WAFF investigates: What are your rights when it comes to banks - WAFF-TV: News, Weather and Sports for Huntsville, AL

WAFF investigates: What are your rights when it comes to bank fees?


Signing up for a checking or savings account is fairly easy. Walk into a bank or credit union, deposit money, answer a few questions, and leave. But a recent trend in banking fees is making it more difficult to hold onto that hard earned cash. But are financial institutions following the law when it comes to those fees?

According to the 1991 Truth in Savings Act, financial institutions are required to disclose all account related fees to prospective customers. If they don't tell you all of their fees they're breaking the law.

Over a four hour period, we visited ten banks and credit unions in Huntsville. Once inside, we asked about opening up a checking account, and asked what kind of fees were associated with an account. Sound simple? It wasn't.

At Wells Fargo, they told me there's no fees attached to a checking account, but then quickly said only under certain circumstances. They didn't give me anything in writing, as required. I walked out with no pamphlets and very little information on fees. According to the Truth in Savings Act, that is a direct violation. 

After this occurred, Stephen Norris, Wells Fargo area president made the following statement:

"Our policy is to provide written disclosures when requested.  In this case, that did not happen and we apologize.  We are reminding team members of our policy."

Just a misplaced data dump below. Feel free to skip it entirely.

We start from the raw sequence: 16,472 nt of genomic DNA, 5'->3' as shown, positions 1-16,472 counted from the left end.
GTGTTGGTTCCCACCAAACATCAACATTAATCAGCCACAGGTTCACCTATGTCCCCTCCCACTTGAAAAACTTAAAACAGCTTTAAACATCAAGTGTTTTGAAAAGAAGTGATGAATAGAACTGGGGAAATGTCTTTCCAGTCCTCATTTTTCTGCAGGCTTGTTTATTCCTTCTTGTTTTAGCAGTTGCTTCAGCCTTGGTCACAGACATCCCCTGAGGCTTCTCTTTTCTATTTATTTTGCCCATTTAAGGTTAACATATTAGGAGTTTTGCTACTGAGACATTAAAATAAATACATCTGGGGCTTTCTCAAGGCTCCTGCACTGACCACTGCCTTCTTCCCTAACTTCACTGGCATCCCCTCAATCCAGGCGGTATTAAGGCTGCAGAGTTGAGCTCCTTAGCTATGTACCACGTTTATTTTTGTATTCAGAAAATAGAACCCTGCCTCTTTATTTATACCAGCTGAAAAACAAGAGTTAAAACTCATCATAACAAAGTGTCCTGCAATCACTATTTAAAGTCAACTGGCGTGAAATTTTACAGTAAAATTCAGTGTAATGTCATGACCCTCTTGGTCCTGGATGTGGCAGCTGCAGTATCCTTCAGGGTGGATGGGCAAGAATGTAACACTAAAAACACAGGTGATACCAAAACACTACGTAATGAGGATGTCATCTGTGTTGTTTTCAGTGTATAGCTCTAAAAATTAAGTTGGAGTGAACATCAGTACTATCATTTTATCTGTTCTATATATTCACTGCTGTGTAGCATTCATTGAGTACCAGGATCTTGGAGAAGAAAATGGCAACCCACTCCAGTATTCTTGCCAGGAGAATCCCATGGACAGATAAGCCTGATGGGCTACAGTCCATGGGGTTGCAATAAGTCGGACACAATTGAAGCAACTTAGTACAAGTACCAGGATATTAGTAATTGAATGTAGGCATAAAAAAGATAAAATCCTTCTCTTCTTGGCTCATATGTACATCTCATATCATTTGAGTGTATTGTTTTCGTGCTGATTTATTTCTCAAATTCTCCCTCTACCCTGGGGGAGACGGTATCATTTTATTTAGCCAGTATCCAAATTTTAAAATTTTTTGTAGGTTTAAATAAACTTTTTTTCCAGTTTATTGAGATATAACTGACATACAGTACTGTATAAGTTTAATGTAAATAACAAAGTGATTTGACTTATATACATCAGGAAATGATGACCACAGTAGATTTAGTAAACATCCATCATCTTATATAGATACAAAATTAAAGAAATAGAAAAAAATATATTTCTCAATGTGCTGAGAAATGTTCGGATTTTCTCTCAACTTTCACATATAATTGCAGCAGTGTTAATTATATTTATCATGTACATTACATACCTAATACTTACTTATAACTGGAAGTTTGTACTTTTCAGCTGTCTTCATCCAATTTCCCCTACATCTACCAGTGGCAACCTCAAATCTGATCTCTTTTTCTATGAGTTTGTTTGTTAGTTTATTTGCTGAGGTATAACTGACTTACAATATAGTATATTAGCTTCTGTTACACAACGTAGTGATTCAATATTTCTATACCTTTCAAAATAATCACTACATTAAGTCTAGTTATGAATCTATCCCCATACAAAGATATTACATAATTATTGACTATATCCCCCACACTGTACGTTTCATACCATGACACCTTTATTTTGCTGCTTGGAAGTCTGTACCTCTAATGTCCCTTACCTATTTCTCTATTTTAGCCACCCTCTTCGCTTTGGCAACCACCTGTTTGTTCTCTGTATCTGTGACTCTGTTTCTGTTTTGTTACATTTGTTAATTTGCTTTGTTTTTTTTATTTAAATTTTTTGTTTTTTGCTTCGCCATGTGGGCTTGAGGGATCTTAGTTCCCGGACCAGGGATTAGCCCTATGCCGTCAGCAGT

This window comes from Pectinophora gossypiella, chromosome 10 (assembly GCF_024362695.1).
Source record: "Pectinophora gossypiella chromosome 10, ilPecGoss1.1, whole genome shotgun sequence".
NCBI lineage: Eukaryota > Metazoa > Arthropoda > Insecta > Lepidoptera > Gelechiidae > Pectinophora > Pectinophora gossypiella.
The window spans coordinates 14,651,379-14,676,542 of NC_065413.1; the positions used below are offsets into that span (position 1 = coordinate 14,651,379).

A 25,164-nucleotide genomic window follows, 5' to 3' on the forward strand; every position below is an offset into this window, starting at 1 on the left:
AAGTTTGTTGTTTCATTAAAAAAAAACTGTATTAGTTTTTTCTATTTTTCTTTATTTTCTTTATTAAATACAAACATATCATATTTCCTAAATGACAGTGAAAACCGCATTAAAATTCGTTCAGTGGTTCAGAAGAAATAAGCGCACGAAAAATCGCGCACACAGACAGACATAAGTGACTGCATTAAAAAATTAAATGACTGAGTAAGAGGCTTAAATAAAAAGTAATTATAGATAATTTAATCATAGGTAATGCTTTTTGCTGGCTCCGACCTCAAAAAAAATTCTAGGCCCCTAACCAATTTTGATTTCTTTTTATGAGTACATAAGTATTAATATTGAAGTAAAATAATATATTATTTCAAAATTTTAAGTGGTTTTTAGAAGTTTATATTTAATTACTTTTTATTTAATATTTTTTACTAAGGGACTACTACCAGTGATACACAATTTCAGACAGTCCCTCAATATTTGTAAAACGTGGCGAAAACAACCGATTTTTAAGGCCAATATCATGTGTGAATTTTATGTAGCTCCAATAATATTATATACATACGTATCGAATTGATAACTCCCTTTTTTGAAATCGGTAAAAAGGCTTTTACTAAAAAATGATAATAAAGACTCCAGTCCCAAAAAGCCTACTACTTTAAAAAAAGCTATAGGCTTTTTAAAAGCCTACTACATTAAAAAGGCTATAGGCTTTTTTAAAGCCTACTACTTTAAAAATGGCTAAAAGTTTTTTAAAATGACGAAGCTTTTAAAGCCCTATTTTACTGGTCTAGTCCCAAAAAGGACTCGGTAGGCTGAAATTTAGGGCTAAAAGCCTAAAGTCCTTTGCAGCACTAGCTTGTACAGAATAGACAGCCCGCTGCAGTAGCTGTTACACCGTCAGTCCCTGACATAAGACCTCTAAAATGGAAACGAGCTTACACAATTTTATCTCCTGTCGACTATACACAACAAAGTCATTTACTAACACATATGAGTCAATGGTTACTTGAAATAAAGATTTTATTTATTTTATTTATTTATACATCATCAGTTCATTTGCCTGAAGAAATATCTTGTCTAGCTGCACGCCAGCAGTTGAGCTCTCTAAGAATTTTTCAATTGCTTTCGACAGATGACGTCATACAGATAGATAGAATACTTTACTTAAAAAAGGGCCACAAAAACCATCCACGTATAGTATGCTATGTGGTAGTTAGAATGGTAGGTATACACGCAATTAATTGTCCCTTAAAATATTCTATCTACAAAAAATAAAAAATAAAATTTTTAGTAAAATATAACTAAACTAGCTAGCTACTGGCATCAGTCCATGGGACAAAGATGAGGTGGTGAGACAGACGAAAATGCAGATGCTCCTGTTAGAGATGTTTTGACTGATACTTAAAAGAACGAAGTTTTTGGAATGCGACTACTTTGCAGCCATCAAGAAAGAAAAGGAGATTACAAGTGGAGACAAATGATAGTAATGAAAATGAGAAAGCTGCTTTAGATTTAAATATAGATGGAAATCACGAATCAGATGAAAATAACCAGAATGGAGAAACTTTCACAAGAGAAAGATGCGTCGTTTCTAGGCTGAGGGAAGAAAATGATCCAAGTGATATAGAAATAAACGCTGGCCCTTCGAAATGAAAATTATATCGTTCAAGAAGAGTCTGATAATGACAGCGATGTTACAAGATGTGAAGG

I sat down with an employee at PNC Bank for more than 20 minutes. The employee asked me for personal information. She handed me a leaflet with information on one of their banking programs, but never gave me a list of fees after I requested them multiple times.

"Banks are required by law and they're supposed to have a schedule of all of their fees," said Ed Mierzwinski. He is the federal consumer program director for the United States Public Interest Research Group. "They're supposed to give [the list of fees] to any who asks for them."

Mierzwinski's organization did a larger scale study than ours. U.S. PIRG found fewer than half of the branches obeyed their legal duty.

"If banks don't give you the information you need to shop around, you're a captive customer," said Mierzwinski.

And shop around we did, with good results. Within seconds, I was out the door with a full list of all fees from Redstone Federal Credit Union, two different CB&S branches, BB&T Bank, and one BBVA Compass Bank.

But the more banks we checked, the more issues we found. Remember, banks are required to provide the information in writing on first request. It was a different story at a second BBVA Compass Bank. I had to ask multiple times before I was given any list. The entire process took around 10 minutes.

Alabama Credit Union explained a few of their fees and then handed me a business card. They told me to talk to a different employee at a later time. They also gave me a pamphlet on their accounts.

So what are your rights? Mierzwinski said anyone who encounters a financial institution breaking the law needs to report it to the Consumer Financial Protection Bureau. They're ultimately the ones who enforce the law. Mierzwinski fears some banks will continue to make their own rules and violate federal mandate.

Copyright 2013 WAFF. All rights reserved.

Powered by Frankly